It is very usual in both, the private and public sectors, that parties engage a wide variety of consultants for the advisory and the legal, financial and technical structuring of construction projects, as well as for the contractual audits. It is commonly used, as well, the professional opinion of independent engineers.
Parties generally engage consultants. In particular, if the construction works are voluminous, it is common that the principal appoints a third party as project manager, to assist him within the construction works (as a decision support), to follow the progress of the construction works and to represent him during the works towards the contractor(s) and the agents (architect, engineers). The principal concludes a so-called “principal’s assistant” agreement or “principal’s representative” agreement with a so-called “assistant to the contracting authority”, which is a mandate within the meaning of articles 394 to 406 CO.
Consultants are regularly engaged across the planning, design and construction phases of a project, depending on the project size and complexity. Consultants may be engaged by the principal, or by the contractor under a D&C model. Standards Australia and other professional bodies issue standard forms for engagement of consultants, although bespoke contracts are also used.
Professional consultants are widely used, especially by the party responsible for the design. Depending of what is needed for the relevant project, it may include architects and special engineers.
Yes. Very few employers and contractors have in-house capacity for design work, therefore engaging architects and technical consultants for such work. Project management consultants are also used. There is a standard form for consulting services, ABK 09, which is used for almost all consultancy contracts in the Swedish construction industry. ABK 09 is adapted to the standard forms for construction, AB 04 and ABT 06.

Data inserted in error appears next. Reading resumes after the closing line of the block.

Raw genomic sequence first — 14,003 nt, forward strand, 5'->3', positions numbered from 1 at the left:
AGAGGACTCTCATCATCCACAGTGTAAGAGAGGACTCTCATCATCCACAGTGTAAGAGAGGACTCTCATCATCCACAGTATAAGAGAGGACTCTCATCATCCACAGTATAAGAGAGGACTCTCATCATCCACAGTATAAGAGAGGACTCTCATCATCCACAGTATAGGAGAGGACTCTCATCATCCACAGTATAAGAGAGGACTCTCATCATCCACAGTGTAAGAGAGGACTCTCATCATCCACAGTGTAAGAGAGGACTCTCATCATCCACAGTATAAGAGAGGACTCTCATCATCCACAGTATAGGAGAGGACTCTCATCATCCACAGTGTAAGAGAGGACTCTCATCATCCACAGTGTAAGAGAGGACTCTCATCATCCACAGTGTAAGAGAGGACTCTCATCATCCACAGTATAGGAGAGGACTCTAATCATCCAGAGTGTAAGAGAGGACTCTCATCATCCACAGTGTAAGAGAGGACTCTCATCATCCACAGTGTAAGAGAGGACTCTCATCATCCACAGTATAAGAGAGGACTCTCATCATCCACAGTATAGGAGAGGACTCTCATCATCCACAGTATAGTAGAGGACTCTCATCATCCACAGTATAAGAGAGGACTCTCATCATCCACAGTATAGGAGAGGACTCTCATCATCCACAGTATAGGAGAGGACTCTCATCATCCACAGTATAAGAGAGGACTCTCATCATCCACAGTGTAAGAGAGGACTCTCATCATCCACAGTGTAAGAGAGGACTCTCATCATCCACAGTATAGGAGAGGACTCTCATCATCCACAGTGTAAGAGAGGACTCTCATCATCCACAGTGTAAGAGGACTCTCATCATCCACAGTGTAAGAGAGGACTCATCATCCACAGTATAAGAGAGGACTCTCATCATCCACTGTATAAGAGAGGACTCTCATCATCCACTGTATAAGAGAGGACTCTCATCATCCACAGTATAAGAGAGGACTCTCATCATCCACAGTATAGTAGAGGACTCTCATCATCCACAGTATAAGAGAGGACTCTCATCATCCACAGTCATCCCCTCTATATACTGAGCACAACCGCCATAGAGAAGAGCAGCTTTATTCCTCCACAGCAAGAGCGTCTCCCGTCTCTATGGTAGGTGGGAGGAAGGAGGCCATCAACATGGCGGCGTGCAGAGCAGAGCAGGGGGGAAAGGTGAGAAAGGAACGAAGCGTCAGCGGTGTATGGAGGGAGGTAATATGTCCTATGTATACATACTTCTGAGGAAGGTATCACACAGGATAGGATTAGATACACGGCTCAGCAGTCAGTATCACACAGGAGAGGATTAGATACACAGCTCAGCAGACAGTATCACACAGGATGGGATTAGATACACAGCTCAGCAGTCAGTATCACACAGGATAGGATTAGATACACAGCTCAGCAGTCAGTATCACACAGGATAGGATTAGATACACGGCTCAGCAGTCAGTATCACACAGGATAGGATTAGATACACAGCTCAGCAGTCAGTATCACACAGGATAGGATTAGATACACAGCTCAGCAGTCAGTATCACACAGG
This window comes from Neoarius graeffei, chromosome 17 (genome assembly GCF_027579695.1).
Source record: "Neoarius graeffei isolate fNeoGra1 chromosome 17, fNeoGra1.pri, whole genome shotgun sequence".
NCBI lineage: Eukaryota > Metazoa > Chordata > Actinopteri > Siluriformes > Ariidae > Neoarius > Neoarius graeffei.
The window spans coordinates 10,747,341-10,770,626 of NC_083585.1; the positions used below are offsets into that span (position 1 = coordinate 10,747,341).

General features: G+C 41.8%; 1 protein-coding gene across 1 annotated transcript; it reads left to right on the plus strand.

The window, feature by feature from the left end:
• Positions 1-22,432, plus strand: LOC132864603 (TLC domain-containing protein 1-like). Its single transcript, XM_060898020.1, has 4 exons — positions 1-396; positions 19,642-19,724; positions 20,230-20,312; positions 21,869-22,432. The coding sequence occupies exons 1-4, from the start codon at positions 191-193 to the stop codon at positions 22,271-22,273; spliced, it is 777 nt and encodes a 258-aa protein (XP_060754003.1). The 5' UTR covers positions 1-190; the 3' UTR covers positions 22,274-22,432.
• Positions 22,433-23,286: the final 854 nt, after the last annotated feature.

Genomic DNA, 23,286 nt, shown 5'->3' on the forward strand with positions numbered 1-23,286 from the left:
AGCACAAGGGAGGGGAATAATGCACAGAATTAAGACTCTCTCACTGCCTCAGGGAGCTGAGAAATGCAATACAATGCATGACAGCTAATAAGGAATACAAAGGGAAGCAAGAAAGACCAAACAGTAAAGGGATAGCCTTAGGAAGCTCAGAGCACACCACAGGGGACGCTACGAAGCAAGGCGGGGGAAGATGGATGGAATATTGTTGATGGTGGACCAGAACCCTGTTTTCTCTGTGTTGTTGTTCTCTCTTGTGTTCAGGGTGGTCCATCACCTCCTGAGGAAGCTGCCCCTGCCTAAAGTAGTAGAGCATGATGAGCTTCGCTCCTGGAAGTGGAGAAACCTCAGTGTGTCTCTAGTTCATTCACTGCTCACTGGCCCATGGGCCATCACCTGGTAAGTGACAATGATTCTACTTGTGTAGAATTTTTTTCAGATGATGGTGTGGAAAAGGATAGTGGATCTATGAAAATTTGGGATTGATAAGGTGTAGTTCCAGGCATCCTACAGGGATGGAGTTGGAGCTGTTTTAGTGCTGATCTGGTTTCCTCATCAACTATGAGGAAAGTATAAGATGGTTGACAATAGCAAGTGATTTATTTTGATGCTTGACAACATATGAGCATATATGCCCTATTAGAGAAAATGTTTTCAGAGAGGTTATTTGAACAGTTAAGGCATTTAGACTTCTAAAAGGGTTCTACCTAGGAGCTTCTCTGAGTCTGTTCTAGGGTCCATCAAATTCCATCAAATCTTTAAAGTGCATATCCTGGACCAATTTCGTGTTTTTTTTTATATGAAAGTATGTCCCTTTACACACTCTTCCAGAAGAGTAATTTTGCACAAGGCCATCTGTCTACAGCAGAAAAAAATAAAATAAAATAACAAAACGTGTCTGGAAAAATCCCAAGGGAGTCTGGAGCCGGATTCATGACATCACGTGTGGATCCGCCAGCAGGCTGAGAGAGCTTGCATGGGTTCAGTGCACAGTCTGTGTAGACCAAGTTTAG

Consultants typically are engaged. As mentioned in the answer to Question 6 above, the composition of the project team is tailored to fit each project. The consultant team usually ranges from a quantity surveyor who is the specialist on measurement and cost, to consultant civil, structural and mechanical engineers who work with the architect on certain specialised areas of the design. The form used to engage the consultants varies depending on the type of consultant engaged and the corresponding scope of work. The contractual relationship with the consultant may also be tailored depending on the method of procurement selected for that project.